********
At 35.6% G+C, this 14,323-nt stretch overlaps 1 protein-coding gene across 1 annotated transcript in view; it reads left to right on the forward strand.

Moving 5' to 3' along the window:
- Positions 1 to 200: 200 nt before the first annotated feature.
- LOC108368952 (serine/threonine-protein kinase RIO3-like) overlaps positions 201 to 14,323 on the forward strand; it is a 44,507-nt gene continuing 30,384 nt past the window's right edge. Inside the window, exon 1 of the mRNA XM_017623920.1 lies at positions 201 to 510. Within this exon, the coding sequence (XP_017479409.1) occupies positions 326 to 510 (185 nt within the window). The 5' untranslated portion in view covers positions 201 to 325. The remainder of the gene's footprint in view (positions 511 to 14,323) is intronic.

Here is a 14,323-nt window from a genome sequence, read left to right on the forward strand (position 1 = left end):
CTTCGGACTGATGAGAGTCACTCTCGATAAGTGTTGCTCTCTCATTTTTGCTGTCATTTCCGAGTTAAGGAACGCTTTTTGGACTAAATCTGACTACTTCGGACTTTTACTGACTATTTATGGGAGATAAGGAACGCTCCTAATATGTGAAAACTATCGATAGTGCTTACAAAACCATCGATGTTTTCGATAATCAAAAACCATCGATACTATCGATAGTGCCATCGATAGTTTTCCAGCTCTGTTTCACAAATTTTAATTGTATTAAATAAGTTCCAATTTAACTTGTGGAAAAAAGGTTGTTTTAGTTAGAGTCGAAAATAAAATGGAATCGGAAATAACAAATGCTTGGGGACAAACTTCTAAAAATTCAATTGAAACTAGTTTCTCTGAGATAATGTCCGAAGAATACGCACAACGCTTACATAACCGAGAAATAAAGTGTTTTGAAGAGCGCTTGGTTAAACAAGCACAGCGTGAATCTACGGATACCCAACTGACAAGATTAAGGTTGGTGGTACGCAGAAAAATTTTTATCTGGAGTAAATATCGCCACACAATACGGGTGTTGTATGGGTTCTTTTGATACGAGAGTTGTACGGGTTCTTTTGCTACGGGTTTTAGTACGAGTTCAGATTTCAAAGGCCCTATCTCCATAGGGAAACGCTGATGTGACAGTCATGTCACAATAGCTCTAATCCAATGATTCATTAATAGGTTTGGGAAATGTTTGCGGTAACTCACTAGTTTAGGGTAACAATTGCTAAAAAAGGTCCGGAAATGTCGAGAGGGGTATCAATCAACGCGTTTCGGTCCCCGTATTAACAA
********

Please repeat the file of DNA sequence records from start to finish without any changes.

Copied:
At 35.6% G+C, this 14,323-nt stretch overlaps 1 protein-coding gene across 1 annotated transcript in view; it reads left to right on the forward strand.

Moving 5' to 3' along the window:
- Positions 1 to 200: 200 nt before the first annotated feature.
- LOC108368952 (serine/threonine-protein kinase RIO3-like) overlaps positions 201 to 14,323 on the forward strand; it is a 44,507-nt gene continuing 30,384 nt past the window's right edge. Inside the window, exon 1 of the mRNA XM_017623920.1 lies at positions 201 to 510. Within this exon, the coding sequence (XP_017479409.1) occupies positions 326 to 510 (185 nt within the window). The 5' untranslated portion in view covers positions 201 to 325. The remainder of the gene's footprint in view (positions 511 to 14,323) is intronic.

Here is a 14,323-nt window from a genome sequence, read left to right on the forward strand (position 1 = left end):
CTTCGGACTGATGAGAGTCACTCTCGATAAGTGTTGCTCTCTCATTTTTGCTGTCATTTCCGAGTTAAGGAACGCTTTTTGGACTAAATCTGACTACTTCGGACTTTTACTGACTATTTATGGGAGATAAGGAACGCTCCTAATATGTGAAAACTATCGATAGTGCTTACAAAACCATCGATGTTTTCGATAATCAAAAACCATCGATACTATCGATAGTGCCATCGATAGTTTTCCAGCTCTGTTTCACAAATTTTAATTGTATTAAATAAGTTCCAATTTAACTTGTGGAAAAAAGGTTGTTTTAGTTAGAGTCGAAAATAAAATGGAATCGGAAATAACAAATGCTTGGGGACAAACTTCTAAAAATTCAATTGAAACTAGTTTCTCTGAGATAATGTCCGAAGAATACGCACAACGCTTACATAACCGAGAAATAAAGTGTTTTGAAGAGCGCTTGGTTAAACAAGCACAGCGTGAATCTACGGATACCCAACTGACAAGATTAAGGTTGGTGGTACGCAGAAAAATTTTTATCTGGAGTAAATATCGCCACACAATACGGGTGTTGTATGGGTTCTTTTGATACGAGAGTTGTACGGGTTCTTTTGCTACGGGTTTTAGTACGAGTTCAGATTTCAAAGGCCCTATCTCCATAGGGAAACGCTGATGTGACAGTCATGTCACAATAGCTCTAATCCAATGATTCATTAATAGGTTTGGGAAATGTTTGCGGTAACTCACTAGTTTAGGGTAACAATTGCTAAAAAAGGTCCGGAAATGTCGAGAGGGGTATCAATCAACGCGTTTCGGTCCCCGTATTAACAA